Thomas: At first I had no issues with the way the book started off. Laila was a prostitute who was on the run. It began to bother me when there was no explanation on how Laila went from a model to a prostitute. It became a big issue after the author had Laila being raped at 15 and going to New Orleans and getting pregnant at 17 which led to an abortion..

At times I thought the James’ and Connor’s parts were being over done or maybe even forced. At one point I even said out loud while reading this just seems stupid when James was trying to get Kyle to give him the money so he would hand Laila over Kyle.

I did not like the abandoned church part of the story. It felt sort of out of place. I could not figure out why there was a need for Laila to experience demonic forces in an abandoned church. It just seemed outlandish that there would be a shoot out at the hotel and James, Connor, and Amos all managed to get away without injury or being caught by the police.

I did like the little boy with the back pack part of the story. Laila’s aborted child being sent to her to help her when see most needed it. The child she never knew being her protective angel.

Amy: You bring up a good point that there were lots of missing elements such as how Laila went from being a model to a prostitute. I feel like there were lots of ideas about Laila’s feelings and not much solid storyline.

And I agree with Lisa that there was almost too much … bad guys, demons, etc.

And call me terrible but I kind of wanted to roll my eyes when I realized Laila had an abortion and that was the thing haunting her most of all. It is, in my opinion, the most overused story element in Christian fiction. And the child showing up bringing healing? A ghost? A positive spirit in the midst of so many negative ones?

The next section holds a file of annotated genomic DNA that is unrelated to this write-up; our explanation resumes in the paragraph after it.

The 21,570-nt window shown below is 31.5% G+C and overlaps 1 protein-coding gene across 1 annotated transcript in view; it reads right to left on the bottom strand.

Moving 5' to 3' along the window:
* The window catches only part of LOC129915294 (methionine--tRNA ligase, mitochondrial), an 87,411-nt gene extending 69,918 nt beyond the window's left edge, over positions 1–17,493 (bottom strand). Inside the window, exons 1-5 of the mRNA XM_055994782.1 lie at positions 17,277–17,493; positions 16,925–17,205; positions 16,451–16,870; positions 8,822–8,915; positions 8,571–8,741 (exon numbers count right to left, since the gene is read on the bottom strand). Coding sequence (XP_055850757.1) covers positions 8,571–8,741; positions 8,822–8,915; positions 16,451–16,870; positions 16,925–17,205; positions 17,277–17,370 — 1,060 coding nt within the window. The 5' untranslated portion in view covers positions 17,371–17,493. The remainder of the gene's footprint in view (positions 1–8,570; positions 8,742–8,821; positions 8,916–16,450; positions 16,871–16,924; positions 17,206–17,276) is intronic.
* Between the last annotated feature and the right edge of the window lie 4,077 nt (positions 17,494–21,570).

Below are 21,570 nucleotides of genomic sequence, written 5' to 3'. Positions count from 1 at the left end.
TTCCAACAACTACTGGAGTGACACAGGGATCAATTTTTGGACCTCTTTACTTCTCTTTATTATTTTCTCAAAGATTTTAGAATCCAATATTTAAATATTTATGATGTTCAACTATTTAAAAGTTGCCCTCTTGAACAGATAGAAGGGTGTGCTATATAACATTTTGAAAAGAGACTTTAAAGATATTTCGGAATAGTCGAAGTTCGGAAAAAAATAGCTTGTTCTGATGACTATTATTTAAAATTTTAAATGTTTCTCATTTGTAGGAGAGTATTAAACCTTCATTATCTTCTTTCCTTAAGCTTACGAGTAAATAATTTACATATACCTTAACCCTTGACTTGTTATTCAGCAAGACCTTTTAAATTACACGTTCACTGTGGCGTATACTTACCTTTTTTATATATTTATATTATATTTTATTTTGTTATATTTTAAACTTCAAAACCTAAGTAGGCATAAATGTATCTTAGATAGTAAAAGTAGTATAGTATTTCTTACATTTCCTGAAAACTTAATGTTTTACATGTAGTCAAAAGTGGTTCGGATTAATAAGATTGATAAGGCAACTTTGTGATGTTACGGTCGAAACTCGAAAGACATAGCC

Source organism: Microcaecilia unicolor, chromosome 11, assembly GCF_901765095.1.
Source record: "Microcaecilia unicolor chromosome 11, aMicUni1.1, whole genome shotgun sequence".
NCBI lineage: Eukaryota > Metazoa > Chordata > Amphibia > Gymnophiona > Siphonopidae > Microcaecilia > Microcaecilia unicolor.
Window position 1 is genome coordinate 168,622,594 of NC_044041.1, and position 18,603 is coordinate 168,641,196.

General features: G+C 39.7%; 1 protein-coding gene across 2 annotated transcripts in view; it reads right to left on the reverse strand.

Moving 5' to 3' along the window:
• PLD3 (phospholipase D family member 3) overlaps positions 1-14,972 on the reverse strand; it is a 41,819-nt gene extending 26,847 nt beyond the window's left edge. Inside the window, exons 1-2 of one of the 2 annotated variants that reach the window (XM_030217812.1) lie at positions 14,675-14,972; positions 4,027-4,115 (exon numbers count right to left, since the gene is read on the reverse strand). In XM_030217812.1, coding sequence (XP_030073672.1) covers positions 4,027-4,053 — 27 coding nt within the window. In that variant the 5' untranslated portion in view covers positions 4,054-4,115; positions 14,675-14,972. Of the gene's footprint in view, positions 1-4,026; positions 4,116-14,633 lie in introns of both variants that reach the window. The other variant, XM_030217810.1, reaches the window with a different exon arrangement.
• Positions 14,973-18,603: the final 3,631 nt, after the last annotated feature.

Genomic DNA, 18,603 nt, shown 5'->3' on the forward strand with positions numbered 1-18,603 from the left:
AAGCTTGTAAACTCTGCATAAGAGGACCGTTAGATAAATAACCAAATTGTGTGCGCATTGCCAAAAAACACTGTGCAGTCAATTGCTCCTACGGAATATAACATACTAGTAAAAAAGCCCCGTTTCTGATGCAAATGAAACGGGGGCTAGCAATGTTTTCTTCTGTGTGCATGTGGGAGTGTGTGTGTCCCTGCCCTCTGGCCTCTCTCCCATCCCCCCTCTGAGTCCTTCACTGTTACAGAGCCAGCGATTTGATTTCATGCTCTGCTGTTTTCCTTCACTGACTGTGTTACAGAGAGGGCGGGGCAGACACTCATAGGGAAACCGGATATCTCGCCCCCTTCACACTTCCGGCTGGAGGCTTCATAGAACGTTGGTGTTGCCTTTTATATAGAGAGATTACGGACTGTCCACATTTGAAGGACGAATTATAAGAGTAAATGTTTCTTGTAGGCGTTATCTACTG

Hannah: Amy and Lisa, I can agree that it was veeeeeeerrrrry close to the edge of overkill.

And I, too, Amy, was close to eye-rolling or groaning (well, I may have actually groaned) when the abortion was revealed. In addition to the book toeing the line of overkill, it also came very close to the line of cliché, to the point where I feel sure I know where the story’s headed and I don’t like it. We can be terrible together.

Lisa: Just call us the Terrible Three because I too thought the abortion/little boy spirit was definitely eye roll worthy. I don’t mean in any way to minimize the devastation of post abortive trauma — nor do I think Thrasher intends such — but for it to be couched in such an obvious cliche seems to do just that. Certainly such a sensitive topic can be addressed in the course of a novel apart from feeling overworked and cliched but not so here.

Good point in regard to the holes in Laila’s backstory.

Speaking of cliches, I really liked Kyle’s character though it feels a little cliched to admit such. He is, after all, the stereotypical “good” character. Still, I thought him likable, refreshingly so in comparison to the other characters. What do you guys think?

Hannah: Lisa, I actually liked the little boy spirit aspect of that part of the story. “I don’t mean in any way to minimize the devastation of post abortive trauma — nor do I think Thrasher intends such” — Oh, certainly not, on either count! But it did feel to me like a cop out, at least to a certain extent. I think part of my issue is that the topic *wasn’t* addressed in this novel. It felt thrown in, or like a solution to a pesky plotting problem, rather than the point of the story. On that note, I’m not actually sure what the point of the story was, and this may be my biggest complaint with the book.

I agree, Lisa, that Kyle was well-drawn. We don’t know him deeply, but he somehow avoids coming across as a two-dimensional caricature.

Amy: Kyle was definitely my favorite character.

Thomas: As I thought about what everyone has said so far today, it seems to me that the book was meant to preach to the choir. This goes against what I have been thinking about the last few days. For some reason I did not feel that this book was as much a Christian book, but a suspenseful/thriller book. Even though I have not read a lot of Christian fiction, the books that I have read there seem to be more conversations about God or there is strong symbolism that you know represents God.

Obvious cliches: Alcoholic man haunted by his past, a man who abuses women, sexually active unmarried women haunted by her past sex life, and the good guy.

I wonder if how a individual perceives the abortion part of the story will depend on their personal beliefs about abortion and how it might be brought up Christian literature?